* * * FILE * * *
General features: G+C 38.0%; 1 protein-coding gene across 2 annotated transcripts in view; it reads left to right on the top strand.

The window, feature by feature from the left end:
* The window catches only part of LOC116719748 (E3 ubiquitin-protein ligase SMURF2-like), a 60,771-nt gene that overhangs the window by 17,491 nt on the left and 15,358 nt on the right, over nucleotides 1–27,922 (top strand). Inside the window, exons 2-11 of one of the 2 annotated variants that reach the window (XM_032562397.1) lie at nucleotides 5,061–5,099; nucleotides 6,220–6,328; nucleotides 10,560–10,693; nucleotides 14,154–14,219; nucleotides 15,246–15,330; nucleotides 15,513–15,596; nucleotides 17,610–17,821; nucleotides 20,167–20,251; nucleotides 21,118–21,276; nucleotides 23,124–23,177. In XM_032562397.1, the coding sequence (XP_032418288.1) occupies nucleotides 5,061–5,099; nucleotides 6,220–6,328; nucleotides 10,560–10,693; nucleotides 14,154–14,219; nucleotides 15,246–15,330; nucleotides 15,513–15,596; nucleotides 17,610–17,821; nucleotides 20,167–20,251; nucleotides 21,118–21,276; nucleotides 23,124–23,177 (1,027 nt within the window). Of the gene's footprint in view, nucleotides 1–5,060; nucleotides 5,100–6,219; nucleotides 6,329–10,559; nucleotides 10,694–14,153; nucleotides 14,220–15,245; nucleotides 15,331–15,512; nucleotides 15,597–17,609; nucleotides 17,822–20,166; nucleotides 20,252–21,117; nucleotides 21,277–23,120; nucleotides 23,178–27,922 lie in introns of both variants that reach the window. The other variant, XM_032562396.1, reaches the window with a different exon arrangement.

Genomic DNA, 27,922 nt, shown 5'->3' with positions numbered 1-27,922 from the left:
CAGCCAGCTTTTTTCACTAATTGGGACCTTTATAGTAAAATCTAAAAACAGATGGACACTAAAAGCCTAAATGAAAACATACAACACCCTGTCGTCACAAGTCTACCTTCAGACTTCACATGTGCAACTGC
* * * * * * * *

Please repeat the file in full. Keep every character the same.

General features: G+C 38.0%; 1 protein-coding gene across 2 annotated transcripts in view; it reads left to right on the top strand.

The window, feature by feature from the left end:
* The window catches only part of LOC116719748 (E3 ubiquitin-protein ligase SMURF2-like), a 60,771-nt gene that overhangs the window by 17,491 nt on the left and 15,358 nt on the right, over nucleotides 1–27,922 (top strand). Inside the window, exons 2-11 of one of the 2 annotated variants that reach the window (XM_032562397.1) lie at nucleotides 5,061–5,099; nucleotides 6,220–6,328; nucleotides 10,560–10,693; nucleotides 14,154–14,219; nucleotides 15,246–15,330; nucleotides 15,513–15,596; nucleotides 17,610–17,821; nucleotides 20,167–20,251; nucleotides 21,118–21,276; nucleotides 23,124–23,177. In XM_032562397.1, the coding sequence (XP_032418288.1) occupies nucleotides 5,061–5,099; nucleotides 6,220–6,328; nucleotides 10,560–10,693; nucleotides 14,154–14,219; nucleotides 15,246–15,330; nucleotides 15,513–15,596; nucleotides 17,610–17,821; nucleotides 20,167–20,251; nucleotides 21,118–21,276; nucleotides 23,124–23,177 (1,027 nt within the window). Of the gene's footprint in view, nucleotides 1–5,060; nucleotides 5,100–6,219; nucleotides 6,329–10,559; nucleotides 10,694–14,153; nucleotides 14,220–15,245; nucleotides 15,331–15,512; nucleotides 15,597–17,609; nucleotides 17,822–20,166; nucleotides 20,252–21,117; nucleotides 21,277–23,120; nucleotides 23,178–27,922 lie in introns of both variants that reach the window. The other variant, XM_032562396.1, reaches the window with a different exon arrangement.

Genomic DNA, 27,922 nt, shown 5'->3' with positions numbered 1-27,922 from the left:
CAGCCAGCTTTTTTCACTAATTGGGACCTTTATAGTAAAATCTAAAAACAGATGGACACTAAAAGCCTAAATGAAAACATACAACACCCTGTCGTCACAAGTCTACCTTCAGACTTCACATGTGCAACTGC